Thursday, March 14, 2019
Collaborations between medical-legal partnerships (MLPs) and public health attorneys and practitioners can lead to effective strategies to improve health equity. As MLPs work to mitigate the impact of social determinants of poor health on an individual level, public health law provides broader legal and policy perspectives to address the structural factors that create poor health outcomes. This collection of resources provides case studies and learnings from collaborative projects between the Network, the National Center for Medical-Legal Partnerships, and MLPs across the country, as well as issue briefs and other tools that may be useful to MLPs working to support population-level legal interventions.
Law and Policy Perspectives:
In February, the Network’s Eastern Region Office hosted a day-long event with leaders, policymakers and practitioners to examine key challenges facing the public health community. Issues discussed included immigrant health; the impact of preemption on public health; same sex domestic violence protections; marijuana advertising regulations; and Congressional public health priorities.
|Public Health Law News Round-Up – February 2019
Public health law and policy stories that made headlines recently include proposed legislation in Hawaii to ban cigarettes; the Trump administration’s campaign to end HIV; rising maternal mortality rates; legislation in Utah that reduces a Medicaid expansion previously approved by voters; research on the effectiveness of soda taxes; and how some parents are circumventing vaccine laws.
The growing popularity of plant-based beverages like almond milk and soymilk has been accompanied by legal controversy. Leading groups in the dairy industry argue that these products cannot legally call themselves “milk” and that the potential product confusion has nutritional ramifications for consumers. This issue brief examines the major legal underpinnings of this debate and current developments at the Food and Drug administration with regard to this issue.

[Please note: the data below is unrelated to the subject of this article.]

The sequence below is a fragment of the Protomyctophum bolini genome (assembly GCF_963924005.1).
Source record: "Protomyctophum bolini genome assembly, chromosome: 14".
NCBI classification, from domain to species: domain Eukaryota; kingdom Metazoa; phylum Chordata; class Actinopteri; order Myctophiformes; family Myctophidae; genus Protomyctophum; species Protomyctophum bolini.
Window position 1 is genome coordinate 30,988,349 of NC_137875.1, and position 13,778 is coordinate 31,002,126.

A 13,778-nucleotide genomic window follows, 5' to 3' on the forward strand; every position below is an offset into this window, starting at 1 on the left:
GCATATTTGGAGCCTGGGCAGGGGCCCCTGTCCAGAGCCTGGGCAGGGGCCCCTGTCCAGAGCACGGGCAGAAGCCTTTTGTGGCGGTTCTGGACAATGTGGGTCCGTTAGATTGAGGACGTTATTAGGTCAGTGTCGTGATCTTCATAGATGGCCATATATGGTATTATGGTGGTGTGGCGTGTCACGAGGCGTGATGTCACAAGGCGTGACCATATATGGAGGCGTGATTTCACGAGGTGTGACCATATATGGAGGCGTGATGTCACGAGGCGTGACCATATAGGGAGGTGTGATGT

|Issue Brief: Organic Food Labeling
The United States Department of Agriculture (USDA) administers the National Organics Program (NOP), which dictates the production and handling standards for food that is marketed as organic. The NOP also establishes a national standard regarding the use of the term “organic” in food labeling. This issue brief outlines the four permissible uses of the term as they relate to the percent of organic ingredients included in the food product.
March 28, 1:00 - 2:30 p.m. EST
Intimate partner violence (IPV) impacts millions of individuals across the United States, regardless of age, economic status, race, religion or education. Recent research shows that LGBTQ members fall victim to IPV at equal or even higher rates compared to their heterosexual counterparts. The webinar will focus primarily on those issues impacting the LGBTQ community in order to gain a better understanding of the current legal landscape, the status of protections for LGBTQ victims of IPV, and the practical challenges presented in serving this community.
Legal Technical Assistance Highlight:
Nitrate, a compound of nitrogen and oxygen, is one of the most common groundwater contaminants in rural areas. Excess nitrate in drinking water has been linked to a variety of health problems, including certain cancers, thyroid disease, and neural tube defects. A health officer recently contacted the Network seeking sample local ordinances addressing nitrate groundwater contamination, or its sources, in states with high levels of agricultural activity.
The summit will provide attorneys, privacy officers, health officials, public health and community practitioners, and others with practical, in-depth information and tools to navigate the complex legal landscape of health data collection, use and sharing.
The Whole Person, Whole Team, Whole Communities Summit, September 19 & 20, will explore the ways in which laws and policies affect the physical, emotional, and mental health of individuals, hasten health care crises among the most vulnerable, and preserve health inequities that keep whole communities from thriving. Summit organizers are now accepting workshop proposals (due May 13) and research poster abstracts (due June 10).
The Policy Surveillance Program’s 2019 Summer Institute, June 6-7, 2019, will teach policy surveillance methods during a two-day intensive training at Temple University in Philadelphia. Policy surveillance tracks public health laws and policies over time and across jurisdictions, using a rigorous scientific process to create data for evaluation and empirical research.
The Policy Surveillance Program at Temple University is seeking lawyers and law school graduates for several full-time positions. The positions are centered on public health law research and quantitative legal datasets. Applicants must have a JD and one year of related work or research experience. The application period will remain open until the positions are filled.
Your interest in the work of the Network is important. Together, we can advance law as a tool to improve public health. Please forward the Network Report and encourage others to join the Network!
The Network for Public Health Law provides information and technical assistance on issues related to public health. The legal information and assistance provided in this document does not constitute legal advice or legal representation. For legal advice, readers should consult a lawyer in their state.